Why Do Cats Get Hairballs?

Why Do Cats Get Hairballs

If you are a cat parent or cat lover, have you ever wondered why do cats get hairballs?  Hairballs may be disgusting, but they occur as a result of your cat’s healthy and meticulous grooming routine.

You see, each time your cat grooms himself, little hook-like structures on his tongue latch on to dead and loose hair, which is then swallowed.  The bulk of these hair strands often passes through the digestive tracts without problems. However, if some hair remains in the stomach, it can create a hairball.  Finally, your cat will throw up the hairball to get rid of it.  Hairballs often appear thin and tube-like, rather than round because they pass through the narrow esophagus on the way out.

For Hairball Awareness Day, celebrated yearly on the last Friday of April, we put together more reasons why cats get hairballs.

Causes of Why Cats Get Hairballs

  • Most hairball cases are a result of one or more of the following: excess ingested hair, GI problem or a moisture-deficient diet.
  • Long haired cats such as Maine Coons and Persians are more prone to hairball issues than kitties and short haired cats with shorter fur simply because they have more hair.  This makes it essential to groom your long haired cat regularly.
  • Skin conditions caused by infections, allergies, or parasites can lead to over-grooming or excess shedding. Psychogenic alopecia, also called over-grooming, is a disorder in cats that can result in large quantities of ingested hair.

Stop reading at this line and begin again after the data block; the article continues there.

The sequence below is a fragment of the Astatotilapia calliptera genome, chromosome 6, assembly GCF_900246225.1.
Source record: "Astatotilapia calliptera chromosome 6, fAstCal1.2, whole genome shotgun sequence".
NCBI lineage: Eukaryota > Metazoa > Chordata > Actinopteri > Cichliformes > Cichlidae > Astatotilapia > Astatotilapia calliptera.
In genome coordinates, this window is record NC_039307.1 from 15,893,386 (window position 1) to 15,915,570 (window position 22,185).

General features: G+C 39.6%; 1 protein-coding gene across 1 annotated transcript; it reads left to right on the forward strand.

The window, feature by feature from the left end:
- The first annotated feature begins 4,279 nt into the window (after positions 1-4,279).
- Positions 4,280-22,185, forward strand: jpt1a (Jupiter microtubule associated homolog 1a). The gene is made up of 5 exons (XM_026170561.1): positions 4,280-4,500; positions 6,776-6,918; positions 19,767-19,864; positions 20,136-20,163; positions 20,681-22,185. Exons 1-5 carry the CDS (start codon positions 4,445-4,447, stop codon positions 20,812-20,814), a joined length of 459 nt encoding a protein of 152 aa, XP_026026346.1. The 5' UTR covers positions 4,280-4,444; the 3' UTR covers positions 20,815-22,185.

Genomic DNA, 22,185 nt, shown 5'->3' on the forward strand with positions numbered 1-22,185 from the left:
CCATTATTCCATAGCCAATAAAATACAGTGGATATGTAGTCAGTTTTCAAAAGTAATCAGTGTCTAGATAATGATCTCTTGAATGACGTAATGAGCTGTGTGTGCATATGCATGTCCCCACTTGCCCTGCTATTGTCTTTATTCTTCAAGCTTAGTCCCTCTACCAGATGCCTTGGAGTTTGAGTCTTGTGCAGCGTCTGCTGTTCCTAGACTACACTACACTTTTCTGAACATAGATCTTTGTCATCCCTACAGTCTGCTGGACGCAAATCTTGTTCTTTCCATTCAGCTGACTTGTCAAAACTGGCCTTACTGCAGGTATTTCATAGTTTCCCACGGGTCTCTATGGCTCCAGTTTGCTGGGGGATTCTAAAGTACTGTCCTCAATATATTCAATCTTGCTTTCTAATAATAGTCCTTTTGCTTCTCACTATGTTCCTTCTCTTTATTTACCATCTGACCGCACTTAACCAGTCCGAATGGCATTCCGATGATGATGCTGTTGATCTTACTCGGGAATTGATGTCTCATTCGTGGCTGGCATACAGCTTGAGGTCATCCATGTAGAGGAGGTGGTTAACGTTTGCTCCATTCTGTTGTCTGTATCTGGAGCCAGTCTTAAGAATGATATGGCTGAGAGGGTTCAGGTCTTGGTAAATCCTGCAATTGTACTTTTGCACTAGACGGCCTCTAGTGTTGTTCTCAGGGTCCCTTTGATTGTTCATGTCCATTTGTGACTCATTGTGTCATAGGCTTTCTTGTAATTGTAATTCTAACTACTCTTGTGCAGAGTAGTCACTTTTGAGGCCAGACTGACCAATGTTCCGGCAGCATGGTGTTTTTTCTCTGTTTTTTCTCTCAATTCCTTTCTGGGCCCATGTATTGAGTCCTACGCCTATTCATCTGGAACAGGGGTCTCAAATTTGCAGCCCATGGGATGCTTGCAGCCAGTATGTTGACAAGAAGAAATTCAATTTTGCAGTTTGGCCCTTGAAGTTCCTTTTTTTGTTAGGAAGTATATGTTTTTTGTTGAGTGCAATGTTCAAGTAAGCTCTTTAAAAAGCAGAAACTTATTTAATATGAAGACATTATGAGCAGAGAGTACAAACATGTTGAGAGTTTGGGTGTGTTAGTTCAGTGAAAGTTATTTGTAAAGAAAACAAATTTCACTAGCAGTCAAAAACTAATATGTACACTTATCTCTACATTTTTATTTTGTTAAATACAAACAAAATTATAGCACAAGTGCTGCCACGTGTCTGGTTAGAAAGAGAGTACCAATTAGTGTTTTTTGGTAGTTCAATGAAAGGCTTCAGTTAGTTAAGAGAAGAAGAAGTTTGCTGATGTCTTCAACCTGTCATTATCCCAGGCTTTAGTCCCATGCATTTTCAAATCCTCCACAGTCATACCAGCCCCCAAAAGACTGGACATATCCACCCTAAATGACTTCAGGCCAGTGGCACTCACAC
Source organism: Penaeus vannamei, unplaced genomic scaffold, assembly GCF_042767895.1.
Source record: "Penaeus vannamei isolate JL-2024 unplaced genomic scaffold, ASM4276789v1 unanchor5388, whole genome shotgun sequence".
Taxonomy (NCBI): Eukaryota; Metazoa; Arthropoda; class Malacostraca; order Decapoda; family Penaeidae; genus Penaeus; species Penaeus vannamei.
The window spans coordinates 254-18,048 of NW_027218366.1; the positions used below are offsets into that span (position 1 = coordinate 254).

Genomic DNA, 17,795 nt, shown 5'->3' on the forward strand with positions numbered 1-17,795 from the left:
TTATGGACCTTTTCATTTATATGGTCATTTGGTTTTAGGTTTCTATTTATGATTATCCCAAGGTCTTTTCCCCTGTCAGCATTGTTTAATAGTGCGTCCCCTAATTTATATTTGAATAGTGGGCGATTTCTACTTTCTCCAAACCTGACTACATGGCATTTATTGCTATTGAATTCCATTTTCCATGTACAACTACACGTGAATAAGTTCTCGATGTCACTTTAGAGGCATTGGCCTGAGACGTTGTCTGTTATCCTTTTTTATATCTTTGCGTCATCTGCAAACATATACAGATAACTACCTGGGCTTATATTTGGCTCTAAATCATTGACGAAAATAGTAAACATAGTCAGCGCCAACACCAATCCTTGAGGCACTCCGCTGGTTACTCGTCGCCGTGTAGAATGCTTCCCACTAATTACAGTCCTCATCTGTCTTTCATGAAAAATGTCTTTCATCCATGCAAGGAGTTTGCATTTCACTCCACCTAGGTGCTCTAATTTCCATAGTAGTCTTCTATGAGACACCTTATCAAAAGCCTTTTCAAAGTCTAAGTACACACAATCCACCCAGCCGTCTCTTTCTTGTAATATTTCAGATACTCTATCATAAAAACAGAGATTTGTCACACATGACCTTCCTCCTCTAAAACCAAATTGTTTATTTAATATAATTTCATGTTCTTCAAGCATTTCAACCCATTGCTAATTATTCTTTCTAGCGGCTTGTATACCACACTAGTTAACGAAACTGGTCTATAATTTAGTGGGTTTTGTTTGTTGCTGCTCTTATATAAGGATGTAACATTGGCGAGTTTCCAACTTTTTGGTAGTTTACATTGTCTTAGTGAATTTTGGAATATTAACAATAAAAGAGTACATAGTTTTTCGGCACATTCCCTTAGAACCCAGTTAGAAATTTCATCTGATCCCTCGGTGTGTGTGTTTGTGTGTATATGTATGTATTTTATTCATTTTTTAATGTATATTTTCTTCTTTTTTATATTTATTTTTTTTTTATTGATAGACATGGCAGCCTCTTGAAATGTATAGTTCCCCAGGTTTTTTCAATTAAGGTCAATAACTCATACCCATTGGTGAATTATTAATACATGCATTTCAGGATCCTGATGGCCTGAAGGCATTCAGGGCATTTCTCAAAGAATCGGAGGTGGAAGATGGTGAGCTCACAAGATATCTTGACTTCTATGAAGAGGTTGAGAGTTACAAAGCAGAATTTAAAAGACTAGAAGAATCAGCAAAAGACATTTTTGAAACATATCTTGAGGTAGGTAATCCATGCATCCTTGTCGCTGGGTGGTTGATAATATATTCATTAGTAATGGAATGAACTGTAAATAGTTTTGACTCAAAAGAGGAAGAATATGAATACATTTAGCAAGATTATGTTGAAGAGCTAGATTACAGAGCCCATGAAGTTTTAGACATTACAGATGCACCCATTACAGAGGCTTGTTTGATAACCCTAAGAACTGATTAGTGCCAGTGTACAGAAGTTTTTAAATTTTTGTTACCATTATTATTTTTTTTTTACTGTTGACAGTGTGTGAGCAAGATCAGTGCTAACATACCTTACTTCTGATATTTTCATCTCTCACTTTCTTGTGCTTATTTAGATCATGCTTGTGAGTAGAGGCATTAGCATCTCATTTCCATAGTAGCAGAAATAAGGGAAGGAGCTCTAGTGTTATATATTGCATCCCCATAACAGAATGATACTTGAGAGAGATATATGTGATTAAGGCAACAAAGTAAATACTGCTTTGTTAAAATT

• Cats who only eat dry food may not be all the moisture their organs need to function efficiently.  Kitties don’t make up the deficiency by drinking lots of water, unlike dogs.  The digestive tract of a well-hydrated cat eating a species-appropriate diet is able to transport a hairball than a GI tract that is depleted of moisture.
  • A digestive tract compromised by parasitic infections, inflammatory bowel disease, foreign objects, cancer, etc. may not be able to process even normal hair quantity.  If your cat has a chronic hairball problem, you may want to have your vet check for other underlying diseases requiring treatment.
  • Once in a while, a hairball can grow big enough to be life-threatening and might require a surgical removal.

Grooming your cat is one of the best ways to prevent your cat from getting hairballs.  Regular combing or brushing removes most of your cat’s loose hair before it gets ingested.  This limits the amount of hair that your cat swallows. In turn, less hair swallowed means fewer hairballs being produced.

If your cat stops eating, vomits frequently, loses weight or shows other symptoms, it’s time to call your vet.

If you have a cat, does your cat get hairballs?

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